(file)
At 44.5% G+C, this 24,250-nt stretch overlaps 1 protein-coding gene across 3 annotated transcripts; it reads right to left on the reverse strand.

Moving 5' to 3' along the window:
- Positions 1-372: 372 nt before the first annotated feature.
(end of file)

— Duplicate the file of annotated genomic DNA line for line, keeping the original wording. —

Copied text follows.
At 44.5% G+C, this 24,250-nt stretch overlaps 1 protein-coding gene across 3 annotated transcripts; it reads right to left on the reverse strand.

Moving 5' to 3' along the window:
- Positions 1-372: 372 nt before the first annotated feature.